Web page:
Navy Rank Chart

The chart below is offered as a roleplay aid only. It shows what ranks between Navy, Marines and Merchant Navy are equivalent, how many NPCs you can roleplay commanding, what kind of ship, etc. It is not an exhaustive list of all positions, and notably does not include a great many posts involved with support and logistics and various harbor functions. Also, naval ranks sometimes cause confusion because any officer who commands a ship is called 'Captain' on board his own vessel. This is in addition to whatever title he may regularly hold.

Amber's naval officers are, in the vast majority, nobles who have purchased their commissions (though many, of course, purchased commissions below their current rank and have been promoted in service). It is possible for non-nobles to work their way up through the ranks but it is significantly more difficult. More than the army, even, commissions are a very real source of income for the Navy and are vital to continued operations.

The Lord Admiral has authority to offer Letters of Marque, and thus Amber also retains privateers in times of war. It is primarily by this avenue that officers from the Golden Circle join the Royal Navy.

Some tips:

  • A capital ship is any ship of First, Second or Third rate.
  • The highest useful command in the Navy is, really, Commodore. It gives the most flexibility in being able to GM Navy events.
  • No member of the Merchant Navy will be able to outrank a Naval Captain.
  • Some of the ranks between the Marines and Navy have the same name, but are not equivalent.
  • Flotillas are the best to call a group of ships you're out GMing with, as it can include all manner of ships, including Merchant Navy folks.
Royal Marines Commands Royal Navy Commands Merchant Navy MN Ships
n/a n/a Admiral of the Fleet Navy (2+ Fleets) n/a n/a
n/a n/a Admiral (ADM) Fleet (2+ Task Forces) n/a n/a
n/a n/a Vice-Admiral (VAdm) Task Force (2+ Task Groups) n/a n/a
n/a n/a Rear-Admiral (RAdm) Task Group (2+ Squadrons, usually capital ships) n/a n/a
Brigadier (Brig) Brigade (2+ Regiments, 2k-5k) Commodore (Cdre) Flotilla (not capital ships) n/a n/a
Colonel (Col) Regiment (2+ Battalions, 2k-3k) Captain (Capt) A single vessel n/a n/a
Lieutenant-Colonel (LtCol) Battalion (2-6 Companies, 300-1000) Commander (Cdr) serves as second-in-command on a vessel Master First Class First Rate
Major (Maj) Company (2-8 Platoons, 70-250) Lieutenant-Commander (LtCdr) n/a Master Second Class Second Rate
Captain (Capt) Platoon (2+ Sections, 25-60) Lieutenant (Lt) n/a Master Third Class Third Rate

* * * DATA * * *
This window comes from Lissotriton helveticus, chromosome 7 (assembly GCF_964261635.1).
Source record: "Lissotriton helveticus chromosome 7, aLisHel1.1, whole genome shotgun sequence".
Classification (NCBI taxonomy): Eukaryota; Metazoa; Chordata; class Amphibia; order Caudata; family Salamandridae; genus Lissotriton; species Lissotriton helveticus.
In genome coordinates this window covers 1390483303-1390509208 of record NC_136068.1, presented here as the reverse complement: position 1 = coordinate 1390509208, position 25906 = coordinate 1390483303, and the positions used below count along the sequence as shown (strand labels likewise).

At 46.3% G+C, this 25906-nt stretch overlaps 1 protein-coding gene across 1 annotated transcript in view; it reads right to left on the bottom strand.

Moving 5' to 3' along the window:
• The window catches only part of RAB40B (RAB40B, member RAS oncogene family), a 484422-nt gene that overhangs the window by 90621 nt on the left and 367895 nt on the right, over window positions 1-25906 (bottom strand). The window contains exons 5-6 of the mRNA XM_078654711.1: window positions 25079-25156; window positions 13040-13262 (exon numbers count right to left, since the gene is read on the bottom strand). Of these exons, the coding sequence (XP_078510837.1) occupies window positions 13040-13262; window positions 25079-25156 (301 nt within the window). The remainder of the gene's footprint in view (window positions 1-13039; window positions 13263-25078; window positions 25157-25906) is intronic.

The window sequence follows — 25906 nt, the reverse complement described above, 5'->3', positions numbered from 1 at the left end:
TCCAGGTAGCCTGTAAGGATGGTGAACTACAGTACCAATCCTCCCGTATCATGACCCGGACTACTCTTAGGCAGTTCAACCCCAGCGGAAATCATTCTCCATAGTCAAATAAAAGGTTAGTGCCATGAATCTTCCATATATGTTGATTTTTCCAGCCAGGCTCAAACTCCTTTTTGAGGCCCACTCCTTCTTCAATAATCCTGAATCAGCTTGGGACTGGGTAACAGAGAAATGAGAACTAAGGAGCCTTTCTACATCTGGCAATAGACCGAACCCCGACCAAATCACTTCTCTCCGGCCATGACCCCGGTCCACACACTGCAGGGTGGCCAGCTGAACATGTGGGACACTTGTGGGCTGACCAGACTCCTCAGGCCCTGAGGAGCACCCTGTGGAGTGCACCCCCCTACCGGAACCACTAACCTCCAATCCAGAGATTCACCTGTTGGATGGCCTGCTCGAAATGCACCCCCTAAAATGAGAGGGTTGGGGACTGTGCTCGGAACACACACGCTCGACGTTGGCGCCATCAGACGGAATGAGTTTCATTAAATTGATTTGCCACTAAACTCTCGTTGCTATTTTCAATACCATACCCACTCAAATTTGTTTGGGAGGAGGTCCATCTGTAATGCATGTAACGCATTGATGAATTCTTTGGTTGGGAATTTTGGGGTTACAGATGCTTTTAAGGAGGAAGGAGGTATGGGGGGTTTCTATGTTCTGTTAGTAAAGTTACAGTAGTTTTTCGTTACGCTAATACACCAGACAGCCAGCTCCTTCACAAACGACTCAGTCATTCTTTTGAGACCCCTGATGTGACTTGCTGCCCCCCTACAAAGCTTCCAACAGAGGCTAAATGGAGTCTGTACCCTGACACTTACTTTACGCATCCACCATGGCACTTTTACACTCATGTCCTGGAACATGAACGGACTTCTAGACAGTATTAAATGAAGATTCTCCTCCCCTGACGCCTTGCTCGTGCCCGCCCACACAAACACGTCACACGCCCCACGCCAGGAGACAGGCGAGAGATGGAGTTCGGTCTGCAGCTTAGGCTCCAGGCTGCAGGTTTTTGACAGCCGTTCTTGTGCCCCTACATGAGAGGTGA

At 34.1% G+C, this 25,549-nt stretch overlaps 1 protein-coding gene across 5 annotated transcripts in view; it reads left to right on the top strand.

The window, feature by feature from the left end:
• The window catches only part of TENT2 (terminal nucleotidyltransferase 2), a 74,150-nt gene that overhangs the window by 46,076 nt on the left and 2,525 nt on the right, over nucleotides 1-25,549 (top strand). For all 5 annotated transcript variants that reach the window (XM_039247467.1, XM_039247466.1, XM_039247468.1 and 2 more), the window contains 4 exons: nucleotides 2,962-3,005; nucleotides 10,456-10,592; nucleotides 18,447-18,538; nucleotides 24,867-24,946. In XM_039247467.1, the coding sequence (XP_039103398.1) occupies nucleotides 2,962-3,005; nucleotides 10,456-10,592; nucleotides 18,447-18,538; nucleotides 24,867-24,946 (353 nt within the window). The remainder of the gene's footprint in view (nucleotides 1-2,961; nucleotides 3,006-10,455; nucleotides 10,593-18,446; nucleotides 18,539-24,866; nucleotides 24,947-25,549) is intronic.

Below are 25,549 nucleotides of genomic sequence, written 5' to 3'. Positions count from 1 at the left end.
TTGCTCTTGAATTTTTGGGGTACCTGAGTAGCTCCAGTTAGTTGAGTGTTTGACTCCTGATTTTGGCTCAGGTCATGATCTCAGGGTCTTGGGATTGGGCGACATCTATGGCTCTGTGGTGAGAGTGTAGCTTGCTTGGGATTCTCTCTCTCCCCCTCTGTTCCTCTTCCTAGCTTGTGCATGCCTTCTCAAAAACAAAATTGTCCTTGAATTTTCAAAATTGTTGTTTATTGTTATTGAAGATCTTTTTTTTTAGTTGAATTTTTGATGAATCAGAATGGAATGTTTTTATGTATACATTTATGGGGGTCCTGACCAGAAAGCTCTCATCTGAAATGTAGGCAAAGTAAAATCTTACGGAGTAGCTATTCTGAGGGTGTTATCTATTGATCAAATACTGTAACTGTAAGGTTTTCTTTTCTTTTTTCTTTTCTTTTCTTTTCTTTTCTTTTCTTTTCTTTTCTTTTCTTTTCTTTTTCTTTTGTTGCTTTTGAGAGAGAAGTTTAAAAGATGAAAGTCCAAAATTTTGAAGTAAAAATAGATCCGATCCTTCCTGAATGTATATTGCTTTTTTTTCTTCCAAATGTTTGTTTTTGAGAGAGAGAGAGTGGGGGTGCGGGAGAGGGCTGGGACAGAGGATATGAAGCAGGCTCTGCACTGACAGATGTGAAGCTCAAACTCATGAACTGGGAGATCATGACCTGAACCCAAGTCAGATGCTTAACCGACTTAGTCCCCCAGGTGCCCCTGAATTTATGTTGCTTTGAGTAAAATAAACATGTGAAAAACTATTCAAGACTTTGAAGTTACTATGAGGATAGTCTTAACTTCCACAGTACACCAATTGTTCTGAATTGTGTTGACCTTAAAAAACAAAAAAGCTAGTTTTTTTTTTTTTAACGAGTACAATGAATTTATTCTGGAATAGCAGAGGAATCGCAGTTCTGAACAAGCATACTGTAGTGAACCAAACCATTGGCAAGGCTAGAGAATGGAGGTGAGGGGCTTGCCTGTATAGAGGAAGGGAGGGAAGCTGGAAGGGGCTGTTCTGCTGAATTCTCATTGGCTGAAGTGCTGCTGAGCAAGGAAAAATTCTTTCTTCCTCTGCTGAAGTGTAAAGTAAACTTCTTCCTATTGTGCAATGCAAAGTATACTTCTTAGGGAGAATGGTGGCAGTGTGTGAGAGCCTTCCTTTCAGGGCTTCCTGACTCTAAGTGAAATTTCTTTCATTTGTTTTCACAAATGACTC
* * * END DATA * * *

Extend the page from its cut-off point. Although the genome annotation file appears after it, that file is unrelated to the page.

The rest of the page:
Lieutenant (Lt) Section (8-16 men) Sub-Lieutenant (SLt) n/a Certified Master Fourth Rate
Second Lieutenant (2Lt) Section (8-16 men) Warrant Officer n/a Certified Master Second Class Fifth Rate
n/a n/a Midshipman (Mid) n/a Certified Mate Sixth Rate
Officer Cadet (OCdt) n/a Petty Officer n/a Seaman n/a

Naval Warrant Officers

Naval Warrant Officers hold a set of ranks unique to the Navy and occupy a space between classic NCOs and commissioned officers. They are not to be confused with the Army's Warrant Officers, of course. They often have specialized duties on ships and possess titles to match. There are three categories of Warrant Officers.

Wardroom Warrant Officers: These ranks represent specialists and experts of such vital skill that they are given the recognition normally reserved for commissioned officers. They include:

  • Sailing Master: Often shortened to just 'Master'. Navigator and helmsman for the ship.
  • Surgeon: Self-explanatory. Assisted by Surgeon's Mates.
  • Purser: Responsible for provisioning and pay on the ship. Often serves as something of a "gray market" for non-sanctioned goods for the crew.
  • Chaplain: Chaplains do not serve on every ship in the fleet and, in fact, this is not a particularly common rank as Amber is not a deeply religious land. However, should a priest of the Unicorn seek a position on a ship, this is most likely the rank he would be afforded.

Lower-grade Warrant Officers:

  • Master at Arms: Disciplinary officer for the ship
  • Armorer: Technically in charge of keeping the crew and marine's weapons in good repair. More practically, also in charge of keeping catapults, ballista and other deck artillery in fighting condition.

Lower Ranks

Petty Officer: This is the naval equivalent of the true NCO, or what would be a Sergeant in the Army.

Able Seaman, Seaman, Landsman: The equivalent of unpromoted troops or low-level NCOs in the army.

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